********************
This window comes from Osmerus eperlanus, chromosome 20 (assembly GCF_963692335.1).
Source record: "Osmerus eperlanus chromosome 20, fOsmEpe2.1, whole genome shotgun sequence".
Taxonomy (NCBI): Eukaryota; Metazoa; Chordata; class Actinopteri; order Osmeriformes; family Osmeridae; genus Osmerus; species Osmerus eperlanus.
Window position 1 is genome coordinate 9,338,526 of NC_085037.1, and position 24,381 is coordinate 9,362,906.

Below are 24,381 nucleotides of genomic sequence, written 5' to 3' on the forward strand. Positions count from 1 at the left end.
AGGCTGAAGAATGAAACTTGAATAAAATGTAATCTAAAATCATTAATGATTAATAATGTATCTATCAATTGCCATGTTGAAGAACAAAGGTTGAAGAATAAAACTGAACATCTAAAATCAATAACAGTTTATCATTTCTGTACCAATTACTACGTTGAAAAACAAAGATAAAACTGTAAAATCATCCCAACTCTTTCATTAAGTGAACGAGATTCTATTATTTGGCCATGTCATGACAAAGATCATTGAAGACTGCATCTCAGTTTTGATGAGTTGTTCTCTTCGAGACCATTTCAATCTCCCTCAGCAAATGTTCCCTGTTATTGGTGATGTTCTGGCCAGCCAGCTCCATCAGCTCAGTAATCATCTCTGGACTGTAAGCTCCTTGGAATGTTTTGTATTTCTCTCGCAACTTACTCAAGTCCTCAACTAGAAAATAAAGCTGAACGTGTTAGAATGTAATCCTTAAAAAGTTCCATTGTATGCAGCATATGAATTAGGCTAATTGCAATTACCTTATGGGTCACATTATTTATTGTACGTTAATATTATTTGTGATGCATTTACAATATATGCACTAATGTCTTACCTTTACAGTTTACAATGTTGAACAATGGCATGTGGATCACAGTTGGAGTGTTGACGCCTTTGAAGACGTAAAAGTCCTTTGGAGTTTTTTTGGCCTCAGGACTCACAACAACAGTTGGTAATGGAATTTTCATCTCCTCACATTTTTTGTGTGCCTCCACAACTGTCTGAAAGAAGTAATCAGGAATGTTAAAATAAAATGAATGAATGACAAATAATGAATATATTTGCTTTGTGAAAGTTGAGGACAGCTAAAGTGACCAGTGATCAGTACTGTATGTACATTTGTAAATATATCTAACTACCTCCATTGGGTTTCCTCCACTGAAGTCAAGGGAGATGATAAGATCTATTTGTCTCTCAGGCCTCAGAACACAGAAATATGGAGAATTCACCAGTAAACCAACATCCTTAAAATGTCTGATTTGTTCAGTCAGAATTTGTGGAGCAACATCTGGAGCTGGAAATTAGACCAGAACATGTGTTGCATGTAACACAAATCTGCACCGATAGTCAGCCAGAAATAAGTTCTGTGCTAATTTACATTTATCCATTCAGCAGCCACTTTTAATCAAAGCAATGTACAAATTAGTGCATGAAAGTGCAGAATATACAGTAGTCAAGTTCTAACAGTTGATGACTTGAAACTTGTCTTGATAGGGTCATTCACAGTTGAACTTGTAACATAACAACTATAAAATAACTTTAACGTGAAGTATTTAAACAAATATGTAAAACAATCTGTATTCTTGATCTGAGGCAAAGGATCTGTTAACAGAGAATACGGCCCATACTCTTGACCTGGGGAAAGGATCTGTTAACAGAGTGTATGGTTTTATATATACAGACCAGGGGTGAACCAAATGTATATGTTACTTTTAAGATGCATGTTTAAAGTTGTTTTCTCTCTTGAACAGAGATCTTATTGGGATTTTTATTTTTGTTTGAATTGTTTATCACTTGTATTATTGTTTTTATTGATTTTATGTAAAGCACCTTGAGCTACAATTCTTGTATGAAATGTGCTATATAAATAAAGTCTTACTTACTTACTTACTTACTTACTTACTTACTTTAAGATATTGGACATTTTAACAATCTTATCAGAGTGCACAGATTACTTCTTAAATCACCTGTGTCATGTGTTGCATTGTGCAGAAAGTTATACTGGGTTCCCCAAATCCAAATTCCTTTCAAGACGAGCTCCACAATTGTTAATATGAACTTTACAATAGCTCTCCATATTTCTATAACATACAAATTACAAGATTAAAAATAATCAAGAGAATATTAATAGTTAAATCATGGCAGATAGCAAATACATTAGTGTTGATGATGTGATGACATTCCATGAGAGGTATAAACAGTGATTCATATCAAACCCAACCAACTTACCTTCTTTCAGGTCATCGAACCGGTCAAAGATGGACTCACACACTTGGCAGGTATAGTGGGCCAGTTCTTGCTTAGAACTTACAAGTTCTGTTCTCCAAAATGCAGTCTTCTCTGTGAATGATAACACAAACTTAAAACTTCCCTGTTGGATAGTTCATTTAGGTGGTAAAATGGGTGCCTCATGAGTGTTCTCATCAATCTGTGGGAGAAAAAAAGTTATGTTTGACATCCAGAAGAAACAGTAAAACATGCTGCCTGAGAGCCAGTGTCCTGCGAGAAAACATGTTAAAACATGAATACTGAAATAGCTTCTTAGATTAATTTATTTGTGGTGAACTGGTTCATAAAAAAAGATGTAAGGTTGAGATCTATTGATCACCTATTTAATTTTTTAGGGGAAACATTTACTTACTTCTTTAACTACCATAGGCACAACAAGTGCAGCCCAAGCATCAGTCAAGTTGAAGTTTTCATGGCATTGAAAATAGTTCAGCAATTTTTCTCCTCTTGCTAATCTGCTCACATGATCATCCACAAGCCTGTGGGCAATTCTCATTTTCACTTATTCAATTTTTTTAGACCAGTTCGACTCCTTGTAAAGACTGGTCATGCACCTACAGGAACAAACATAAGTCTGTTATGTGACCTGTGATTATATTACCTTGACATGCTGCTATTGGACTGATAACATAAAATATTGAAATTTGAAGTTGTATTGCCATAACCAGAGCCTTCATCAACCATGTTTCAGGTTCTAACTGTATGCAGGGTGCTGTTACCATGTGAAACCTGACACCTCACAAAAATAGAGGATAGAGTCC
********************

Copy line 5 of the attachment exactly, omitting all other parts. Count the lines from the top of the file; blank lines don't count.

Below are 24,381 nucleotides of genomic sequence, written 5' to 3' on the forward strand. Positions count from 1 at the left end.